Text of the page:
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Old January 27th, 2010, 05:50 PM   #16
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Originally Posted by Tom Sessions View Post
You guys aren't thinking this through. It's not so much your wireless units will interfere with emergency bands as most wireless systems only travel an extremely short distance.

What's going to burn you is when the bride and groom are in the middle of their vows and all of a sudden, you are recording the broadcast of a much more powerful incoming signal of an ambulance tech calling in a dead body at the corner of 12th and Vine.

Won't that just be lovely.

Even if the stronger signal doesn't come through due to some sort of encryption, it can (and probably will) still cause interference. Before, you could at least easily check to see what frequency the local TV stations were broadcasting on (Sennhieser even had a website listing them all). I wouldn't even know who to call to get a list of all the frequencies the local government agencies are using.
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Old January 28th, 2010, 04:32 PM   #17
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Finally an upside to using digital recorders :-)
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Old February 2nd, 2010, 03:34 PM   #18
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Originally Posted by Terry Esslinger View Post
Yea, go ahead, rub it in [:>)
I just think it would have been more ethical for the salespeople to have warned anyone about this when they sold them. I still can't believe that Samson is saying just go ahead and use them!
I absolutely agree. Better than a year ago I tried in vain to find a definitive opinion regarding what would happen following the auctioning of frequencies to private enterprise. No one, not even the FCC, would offer an opinion. I suspect most manufacturers cancelled production orders but had to obligate themselves to receiving competed orders. A few have graciously offered to refit transmitters/receivers in the banned frequency zone while others are simply selling off inventory with no refit offers whatsoever.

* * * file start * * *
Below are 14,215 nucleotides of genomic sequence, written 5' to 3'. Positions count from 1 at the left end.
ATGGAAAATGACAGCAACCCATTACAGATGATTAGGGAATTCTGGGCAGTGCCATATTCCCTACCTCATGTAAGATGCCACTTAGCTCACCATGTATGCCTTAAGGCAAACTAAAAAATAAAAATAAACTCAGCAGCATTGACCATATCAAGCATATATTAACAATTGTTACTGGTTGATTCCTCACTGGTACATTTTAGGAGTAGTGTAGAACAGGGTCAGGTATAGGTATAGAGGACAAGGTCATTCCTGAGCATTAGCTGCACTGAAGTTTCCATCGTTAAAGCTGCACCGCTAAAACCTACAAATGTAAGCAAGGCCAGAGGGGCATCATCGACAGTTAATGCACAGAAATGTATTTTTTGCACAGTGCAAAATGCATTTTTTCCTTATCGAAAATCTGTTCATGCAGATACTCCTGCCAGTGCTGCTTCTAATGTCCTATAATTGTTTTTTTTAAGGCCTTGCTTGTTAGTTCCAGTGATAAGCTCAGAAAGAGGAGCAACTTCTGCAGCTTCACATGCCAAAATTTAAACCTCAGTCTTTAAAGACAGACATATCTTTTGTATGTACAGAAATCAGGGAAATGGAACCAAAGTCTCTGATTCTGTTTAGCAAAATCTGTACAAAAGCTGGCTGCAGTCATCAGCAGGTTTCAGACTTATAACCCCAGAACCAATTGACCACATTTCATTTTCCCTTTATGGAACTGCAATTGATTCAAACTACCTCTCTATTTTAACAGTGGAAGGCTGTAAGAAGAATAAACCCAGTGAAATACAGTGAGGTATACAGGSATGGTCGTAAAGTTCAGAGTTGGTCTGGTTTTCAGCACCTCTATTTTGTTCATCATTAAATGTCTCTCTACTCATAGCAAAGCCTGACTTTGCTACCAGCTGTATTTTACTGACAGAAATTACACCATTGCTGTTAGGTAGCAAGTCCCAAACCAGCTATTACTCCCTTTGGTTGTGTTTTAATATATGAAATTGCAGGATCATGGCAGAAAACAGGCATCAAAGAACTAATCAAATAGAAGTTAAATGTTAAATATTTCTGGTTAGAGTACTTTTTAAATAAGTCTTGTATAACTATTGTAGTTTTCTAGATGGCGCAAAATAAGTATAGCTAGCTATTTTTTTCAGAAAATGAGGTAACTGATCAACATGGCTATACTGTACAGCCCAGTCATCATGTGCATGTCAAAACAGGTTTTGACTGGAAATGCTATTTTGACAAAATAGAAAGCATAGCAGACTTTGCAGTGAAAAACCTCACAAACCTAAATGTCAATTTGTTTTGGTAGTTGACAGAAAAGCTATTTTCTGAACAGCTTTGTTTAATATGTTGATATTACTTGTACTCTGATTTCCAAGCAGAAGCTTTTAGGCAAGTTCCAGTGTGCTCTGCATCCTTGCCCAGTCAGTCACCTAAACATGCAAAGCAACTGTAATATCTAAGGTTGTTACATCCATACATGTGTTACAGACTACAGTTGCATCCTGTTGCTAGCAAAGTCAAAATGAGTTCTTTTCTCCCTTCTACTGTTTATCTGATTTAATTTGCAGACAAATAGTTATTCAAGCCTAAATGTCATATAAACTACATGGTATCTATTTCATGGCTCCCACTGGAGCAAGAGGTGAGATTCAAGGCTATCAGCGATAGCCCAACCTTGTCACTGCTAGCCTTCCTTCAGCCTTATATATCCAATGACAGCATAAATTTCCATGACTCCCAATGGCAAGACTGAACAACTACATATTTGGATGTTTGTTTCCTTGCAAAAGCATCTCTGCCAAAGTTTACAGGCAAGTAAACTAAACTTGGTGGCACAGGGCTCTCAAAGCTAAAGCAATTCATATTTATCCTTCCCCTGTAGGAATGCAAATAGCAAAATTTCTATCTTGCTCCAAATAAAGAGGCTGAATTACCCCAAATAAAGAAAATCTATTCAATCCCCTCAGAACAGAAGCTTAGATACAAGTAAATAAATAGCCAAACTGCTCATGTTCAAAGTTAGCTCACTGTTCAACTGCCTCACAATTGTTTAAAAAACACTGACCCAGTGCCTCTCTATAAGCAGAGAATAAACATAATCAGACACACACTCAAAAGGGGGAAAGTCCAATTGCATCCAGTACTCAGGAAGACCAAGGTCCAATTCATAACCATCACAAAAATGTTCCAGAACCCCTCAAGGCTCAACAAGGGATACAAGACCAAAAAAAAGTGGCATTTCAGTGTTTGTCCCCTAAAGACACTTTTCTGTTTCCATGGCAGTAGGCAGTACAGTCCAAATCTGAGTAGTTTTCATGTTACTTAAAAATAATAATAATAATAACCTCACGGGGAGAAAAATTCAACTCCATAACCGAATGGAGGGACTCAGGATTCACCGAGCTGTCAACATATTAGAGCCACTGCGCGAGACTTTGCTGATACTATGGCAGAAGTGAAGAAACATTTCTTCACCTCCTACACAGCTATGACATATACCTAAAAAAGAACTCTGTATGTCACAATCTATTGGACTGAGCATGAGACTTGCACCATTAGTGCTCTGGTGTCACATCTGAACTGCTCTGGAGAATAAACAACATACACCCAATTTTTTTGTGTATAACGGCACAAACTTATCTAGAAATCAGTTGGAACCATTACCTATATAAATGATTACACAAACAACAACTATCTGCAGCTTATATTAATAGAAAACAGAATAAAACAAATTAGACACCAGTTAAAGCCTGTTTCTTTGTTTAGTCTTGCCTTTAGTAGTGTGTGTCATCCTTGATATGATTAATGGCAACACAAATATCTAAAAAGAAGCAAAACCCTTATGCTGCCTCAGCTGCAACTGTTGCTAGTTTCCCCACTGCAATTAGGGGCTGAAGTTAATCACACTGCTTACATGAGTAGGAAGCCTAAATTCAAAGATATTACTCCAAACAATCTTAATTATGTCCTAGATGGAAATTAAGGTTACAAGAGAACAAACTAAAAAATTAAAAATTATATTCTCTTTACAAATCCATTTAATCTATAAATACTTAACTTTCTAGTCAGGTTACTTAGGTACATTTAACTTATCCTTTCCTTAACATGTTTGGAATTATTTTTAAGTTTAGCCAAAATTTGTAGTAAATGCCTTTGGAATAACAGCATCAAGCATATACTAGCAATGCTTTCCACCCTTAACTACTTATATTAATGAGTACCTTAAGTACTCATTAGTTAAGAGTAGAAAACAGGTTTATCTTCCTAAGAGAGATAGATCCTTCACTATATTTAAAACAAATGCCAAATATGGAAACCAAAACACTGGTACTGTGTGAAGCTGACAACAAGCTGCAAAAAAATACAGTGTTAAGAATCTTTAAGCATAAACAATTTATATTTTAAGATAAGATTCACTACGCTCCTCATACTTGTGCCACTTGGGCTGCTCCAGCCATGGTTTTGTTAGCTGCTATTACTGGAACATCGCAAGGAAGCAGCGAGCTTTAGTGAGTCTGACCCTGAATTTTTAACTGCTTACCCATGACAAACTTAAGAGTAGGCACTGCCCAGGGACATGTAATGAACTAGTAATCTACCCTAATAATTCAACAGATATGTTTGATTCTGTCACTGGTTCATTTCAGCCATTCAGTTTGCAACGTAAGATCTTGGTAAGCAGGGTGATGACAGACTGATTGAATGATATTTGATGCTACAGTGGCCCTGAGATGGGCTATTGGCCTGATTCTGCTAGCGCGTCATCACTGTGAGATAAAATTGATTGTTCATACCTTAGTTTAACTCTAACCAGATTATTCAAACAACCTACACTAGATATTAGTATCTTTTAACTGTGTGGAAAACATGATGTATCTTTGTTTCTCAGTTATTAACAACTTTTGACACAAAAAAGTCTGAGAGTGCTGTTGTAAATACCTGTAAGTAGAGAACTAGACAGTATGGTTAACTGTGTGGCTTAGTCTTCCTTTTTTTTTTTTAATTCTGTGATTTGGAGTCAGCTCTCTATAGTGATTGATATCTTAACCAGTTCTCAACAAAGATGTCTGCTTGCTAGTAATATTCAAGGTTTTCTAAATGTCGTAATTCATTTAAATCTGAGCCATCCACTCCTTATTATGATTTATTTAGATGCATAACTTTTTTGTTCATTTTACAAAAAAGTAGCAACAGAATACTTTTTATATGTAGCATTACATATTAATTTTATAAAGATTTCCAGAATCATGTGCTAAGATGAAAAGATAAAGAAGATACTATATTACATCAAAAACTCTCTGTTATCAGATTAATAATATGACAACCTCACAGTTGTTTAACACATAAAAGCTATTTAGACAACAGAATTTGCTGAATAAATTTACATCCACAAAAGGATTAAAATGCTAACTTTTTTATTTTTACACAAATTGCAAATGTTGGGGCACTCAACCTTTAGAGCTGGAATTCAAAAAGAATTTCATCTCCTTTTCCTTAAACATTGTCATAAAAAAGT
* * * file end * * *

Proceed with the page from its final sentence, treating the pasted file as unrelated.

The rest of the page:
The fact is that 1) the FCC does not, nor is likely, to have the staff to police violations. That said, the owners to broadcast rights on these frequencies will, over time, fill those frequencies with legal broadcast data. 2) At some point in time there will be a conflict between the licensed product and the illegal product.

If your equipment broadcasts on frequencies outside the ban, you have no issue for concern. That is straight from the FCC web page ( see earlier post for link).
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Old February 3rd, 2010, 03:21 PM   #19
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I can't find any info on my wireless mic.

Does the Sennheiser EW 100 G2 fall in the safe zone?

I found this but i'm still not sure.

"The ew 100 G2 systems are available in five UHF frequency ranges with 1440 transmission/receiving frequencies per frequency range. Please note: Fre- quency usage is different for each country. Your Sennheiser agent will have all the necessary details on the available legal frequencies for your area:

Range A: Range B: Range C: Range D: Range E:
518 to 554 MHz 626 to 662 MHz 740 to 776 MHz 786 to 822 MHz 830 to 866 MHz"
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Old February 3rd, 2010, 09:30 PM   #20
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Reading this thread just reminds me of why I spent more money to purchase & will continue to purchase Lectrosonics.

First off they have easy to find & up to date info:
Lectrosonics 700 MHz and White Spaces Update

Secondly Lectrosonics stopped selling units in the 700 range years ago in the USA. To me, that is looking out for your customers. I wonder how many other brands have been happy to sell units that will be illegal soon b/c they are hoping on a new wave of purchases after the ban goes into full effect.

Third, I use Lectro sets b/c I think hands down they are leaps & bounds better than any other wireless sets I have ever used. They are built like tanks. It is easy to get a real person on the phone if you need help & their website has PDFs of nearly EVERYTHING they have ever made.

A few years ago I had a lav on a guy, he walked into an elevator, the mic didn't start having hits until he was 5 floors away. Can your wireless do that?

(Granted I had trouble with some of their old VHF units, I just LOVE their UHF units.)

Now for everyone that is just going to keep on using their 700mhz gear, I just have one question for you: Do you consider yourself a professional?

B/c in my mind it isn't very professional to ignore the ban. You're risking massive amounts of dropouts & hits. These frequencies are going to be taken over by cell phones, laptops, emergency responder radios, etc. etc. etc.